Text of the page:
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The EV fleet: our future energy storage network

published, Mar 22, 2009 11:56pm
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To make renewables work well our smart energy future is going to require lots and lots of battery storage, because if the wind's not blowing and the sun's not shining, where else will all the electrons come from? The Electric Vehicle can become the cornerstone - a massive distributed battery storage network!

Conventional wisdom thinks of EVs in terms of:

  • how many miles per charge,
  • time to charge,
  • where are the charge points going to be (and who's going to pay for 'em)
  • ...and the list goes on

We also consider EVs to be like-for-like replacements for our current gas vehicles - this is comparing peaches to lemons.

 

created on: 03/22/09

In the future, as people switch away from driving in exchange for more sustainable transportation (i.e. public transport, bikes and motorbikes), cars will be left to "rest" in garages and on the street. If these cars are Electric Vehicles that's a lot of untapped energy potential!

Each EV has its own internal battery; a fleet of EVs can form a massive mobile battery storage network. Just plug your EV into an available outlet - I've got at least 50 of them in my small home - to connect it to the grid. As an EV owner you will be able to offer your electron storage facility to your local energy community in an electron "swap and share" program. You may even be able to profit from selling your stored energy back into the grid at peak times.

Our cars will be able to power our evening activities and can provide spare capacity for people who may need a certain amount of energy for an upcoming trip. It's like asking your neighbor to borrow a few buckets of electrons so you can pop down to the shops for the weekly grocery trip. This is the sustainable energy "missing link," the solution to our energy storage problem.

Eventually solutions applications and technology will be developed that will make this a reality, and allow for seamless management of our energy on an increasing community basis.

Things will be very different in time, and it's going to be amazing to watch our smart energy future evolve.

@samotage

images courtesy of flickr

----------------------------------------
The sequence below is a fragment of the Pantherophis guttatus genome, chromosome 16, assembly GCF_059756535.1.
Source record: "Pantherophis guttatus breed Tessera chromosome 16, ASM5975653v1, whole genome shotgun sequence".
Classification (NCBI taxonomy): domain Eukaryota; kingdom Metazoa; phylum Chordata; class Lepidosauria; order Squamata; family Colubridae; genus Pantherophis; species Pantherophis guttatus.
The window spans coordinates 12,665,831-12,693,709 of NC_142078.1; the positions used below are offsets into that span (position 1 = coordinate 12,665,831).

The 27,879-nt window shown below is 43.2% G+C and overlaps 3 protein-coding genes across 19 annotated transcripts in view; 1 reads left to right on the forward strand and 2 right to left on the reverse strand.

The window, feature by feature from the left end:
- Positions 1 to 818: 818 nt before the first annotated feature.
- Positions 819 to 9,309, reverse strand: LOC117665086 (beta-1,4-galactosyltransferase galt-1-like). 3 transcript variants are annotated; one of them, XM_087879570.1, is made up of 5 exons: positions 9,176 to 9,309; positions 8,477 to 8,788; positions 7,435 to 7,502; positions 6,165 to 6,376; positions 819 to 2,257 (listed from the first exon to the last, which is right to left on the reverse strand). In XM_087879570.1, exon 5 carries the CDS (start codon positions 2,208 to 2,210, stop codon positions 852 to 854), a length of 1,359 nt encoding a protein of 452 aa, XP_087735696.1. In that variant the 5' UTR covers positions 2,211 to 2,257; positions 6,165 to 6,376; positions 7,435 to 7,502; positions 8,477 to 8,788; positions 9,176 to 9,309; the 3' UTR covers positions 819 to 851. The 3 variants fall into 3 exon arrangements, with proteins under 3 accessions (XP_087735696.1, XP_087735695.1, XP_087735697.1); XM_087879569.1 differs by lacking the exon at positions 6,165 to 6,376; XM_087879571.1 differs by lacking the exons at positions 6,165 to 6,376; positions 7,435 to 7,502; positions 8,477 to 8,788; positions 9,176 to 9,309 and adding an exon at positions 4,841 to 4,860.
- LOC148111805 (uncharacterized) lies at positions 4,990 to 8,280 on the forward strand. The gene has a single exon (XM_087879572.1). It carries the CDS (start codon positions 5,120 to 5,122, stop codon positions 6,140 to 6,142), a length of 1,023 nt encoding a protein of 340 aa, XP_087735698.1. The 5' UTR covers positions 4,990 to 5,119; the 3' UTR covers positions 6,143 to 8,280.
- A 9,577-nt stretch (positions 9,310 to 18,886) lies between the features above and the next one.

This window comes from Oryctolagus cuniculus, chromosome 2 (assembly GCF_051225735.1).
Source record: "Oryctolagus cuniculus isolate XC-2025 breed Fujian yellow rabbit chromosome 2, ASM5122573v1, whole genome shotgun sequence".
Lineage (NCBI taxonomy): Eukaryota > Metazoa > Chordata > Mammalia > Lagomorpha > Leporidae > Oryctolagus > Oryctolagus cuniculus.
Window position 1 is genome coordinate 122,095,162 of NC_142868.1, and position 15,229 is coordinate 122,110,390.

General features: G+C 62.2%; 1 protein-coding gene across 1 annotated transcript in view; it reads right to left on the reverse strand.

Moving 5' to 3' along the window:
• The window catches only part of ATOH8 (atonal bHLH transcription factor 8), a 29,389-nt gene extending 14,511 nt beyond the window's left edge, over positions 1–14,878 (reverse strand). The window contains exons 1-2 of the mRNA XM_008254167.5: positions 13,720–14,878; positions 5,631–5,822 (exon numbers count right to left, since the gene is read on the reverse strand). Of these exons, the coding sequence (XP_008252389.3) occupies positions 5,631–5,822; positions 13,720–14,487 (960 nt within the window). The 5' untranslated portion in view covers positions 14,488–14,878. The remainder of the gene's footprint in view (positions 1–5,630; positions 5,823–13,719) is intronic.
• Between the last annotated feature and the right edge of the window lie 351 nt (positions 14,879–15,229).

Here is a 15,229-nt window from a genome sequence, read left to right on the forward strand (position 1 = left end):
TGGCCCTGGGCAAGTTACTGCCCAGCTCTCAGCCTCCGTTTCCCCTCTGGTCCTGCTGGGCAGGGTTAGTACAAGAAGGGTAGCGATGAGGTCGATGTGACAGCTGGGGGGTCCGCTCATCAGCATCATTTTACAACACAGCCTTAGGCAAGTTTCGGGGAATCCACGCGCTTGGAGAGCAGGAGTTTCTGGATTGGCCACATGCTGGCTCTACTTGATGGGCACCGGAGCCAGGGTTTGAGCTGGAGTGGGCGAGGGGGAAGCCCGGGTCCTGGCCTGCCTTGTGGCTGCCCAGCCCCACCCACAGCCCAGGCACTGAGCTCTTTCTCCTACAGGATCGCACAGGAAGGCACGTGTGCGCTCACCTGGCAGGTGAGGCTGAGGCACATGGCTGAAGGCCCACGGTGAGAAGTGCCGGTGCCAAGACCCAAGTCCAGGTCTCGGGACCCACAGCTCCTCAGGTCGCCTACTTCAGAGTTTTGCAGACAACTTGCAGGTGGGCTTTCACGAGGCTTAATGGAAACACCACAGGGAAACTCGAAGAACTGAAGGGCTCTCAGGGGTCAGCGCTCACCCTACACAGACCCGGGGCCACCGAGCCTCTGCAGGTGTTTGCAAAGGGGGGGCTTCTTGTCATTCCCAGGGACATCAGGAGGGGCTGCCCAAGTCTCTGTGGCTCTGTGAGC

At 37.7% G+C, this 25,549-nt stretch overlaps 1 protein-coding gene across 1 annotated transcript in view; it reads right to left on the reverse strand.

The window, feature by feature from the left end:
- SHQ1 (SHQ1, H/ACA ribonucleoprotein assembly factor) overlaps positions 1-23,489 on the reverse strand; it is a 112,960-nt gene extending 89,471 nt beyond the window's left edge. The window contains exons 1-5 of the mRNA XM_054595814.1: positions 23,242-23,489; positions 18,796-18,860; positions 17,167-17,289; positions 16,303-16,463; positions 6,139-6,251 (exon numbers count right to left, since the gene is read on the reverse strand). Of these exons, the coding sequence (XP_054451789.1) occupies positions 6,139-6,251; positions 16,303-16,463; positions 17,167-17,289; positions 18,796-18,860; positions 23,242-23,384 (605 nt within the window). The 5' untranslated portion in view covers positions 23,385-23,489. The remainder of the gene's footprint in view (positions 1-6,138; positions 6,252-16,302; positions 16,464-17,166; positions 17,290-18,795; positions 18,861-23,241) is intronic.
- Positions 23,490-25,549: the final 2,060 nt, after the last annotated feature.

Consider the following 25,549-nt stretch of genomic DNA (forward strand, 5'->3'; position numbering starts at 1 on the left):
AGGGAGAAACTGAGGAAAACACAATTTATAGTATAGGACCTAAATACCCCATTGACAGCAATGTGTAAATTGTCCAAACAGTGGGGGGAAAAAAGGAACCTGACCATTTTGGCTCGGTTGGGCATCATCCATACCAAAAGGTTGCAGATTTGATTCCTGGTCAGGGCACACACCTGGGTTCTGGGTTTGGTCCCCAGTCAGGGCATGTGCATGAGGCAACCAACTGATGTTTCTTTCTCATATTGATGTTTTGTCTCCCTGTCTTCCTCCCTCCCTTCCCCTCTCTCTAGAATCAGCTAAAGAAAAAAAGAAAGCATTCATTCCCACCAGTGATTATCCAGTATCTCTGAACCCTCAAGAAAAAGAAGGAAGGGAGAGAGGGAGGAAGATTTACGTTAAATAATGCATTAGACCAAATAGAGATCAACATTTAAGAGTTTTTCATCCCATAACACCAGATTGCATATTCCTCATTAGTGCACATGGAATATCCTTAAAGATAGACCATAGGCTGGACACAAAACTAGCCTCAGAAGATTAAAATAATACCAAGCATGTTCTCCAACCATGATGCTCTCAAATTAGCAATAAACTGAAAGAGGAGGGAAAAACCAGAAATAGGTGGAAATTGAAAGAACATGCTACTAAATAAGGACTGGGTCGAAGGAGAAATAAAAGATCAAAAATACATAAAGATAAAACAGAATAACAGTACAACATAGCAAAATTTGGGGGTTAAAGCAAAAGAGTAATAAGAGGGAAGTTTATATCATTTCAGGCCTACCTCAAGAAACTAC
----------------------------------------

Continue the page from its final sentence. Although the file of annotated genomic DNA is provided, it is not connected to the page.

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Hi Sam,

Great post mate - perfect length to easily digest your thoughts.

I like this, but wonder whether this may actually work for the EV. Can we really provide power to the grid BUT still have a car that runs when we need it to? I see this as the biggest barrier to reducing the impact our cars have on the environment - because currently we need them to be ready at all times (or at least think we do) and then be able to drive x00's of kilometers at a time.

I like how the www.betterplace.org guys have gone about addressing this issue, with a large infrastructure plan to put in place 'refill stations' (similar to petrol stations) where you can simply install a new, ready to go battery into your car and keep going, 2 minutes later.

What are your thoughts on how we avoid this current trend in human behaviour?


Hey Steve,

The electro transport world in my opinion will be quite different from what we have today, and it could possibly be even better that we could ever imagine.

Much research has shown that the vast majority of trips are less than 30 kilometres, and sizing and pricing battery storage (which is expensive) will mean that we won't size our cars for 4-500 kilometres before empty.

I was thinking about this the other day, and in fact this is for “convenience” as re-fuelling a petrol car is a pain, as you need to

   1. find a petrol station (which are getting rarer and rarer these days) and
   2. stop and fill it with the stinky fuel.

It occurred to me the electro car will be great, I get home, it charges and I'm done.

We don't always use our cars, and mine sit at home almost all the time, while I ride my bike wherever I need to go, and my wife takes the “pram” anywhere within walking distance.

Add solar panels to our roof (which will be going up on the @samotage household soon) and all of a sudden it makes good economic sense (with a bit of management) to use an electro car's battery to power the house when not out and about.

Interestingly I read of a story about a US dude caught in a recent ice storm, which tend to take out the power lines. He used his Prius with an inverter to power his home during the outage!

I rekon the battery swap system you mention is a great idea, though I wonder about the following however I wonder if the car makers could ever standardise? There are so many engineering variable s that go into stuffing batteries into an electro car.

One thing that will happen is that battery technology will get better, and fast charge will become a reality, like the A123 batteries today which can get to 80% of their capacity in around 10 minutes. This brings a new aspect into the the equation, as such a fast charge requires a huge amount of electrical current to “fill up” the battery. What's the answer, I suspect this could well be local and distributed storage, something we've never seen before.

I think cost economics will be the biggest impact on human behaviour. As the price of petrol sky-rockets, people will evaluate their needs vs. wants and make the appropriate decision within the realms of their available cash resources. This could however mean that in the future we all find ourselves riding push-bikes...

Sam.

@samotage

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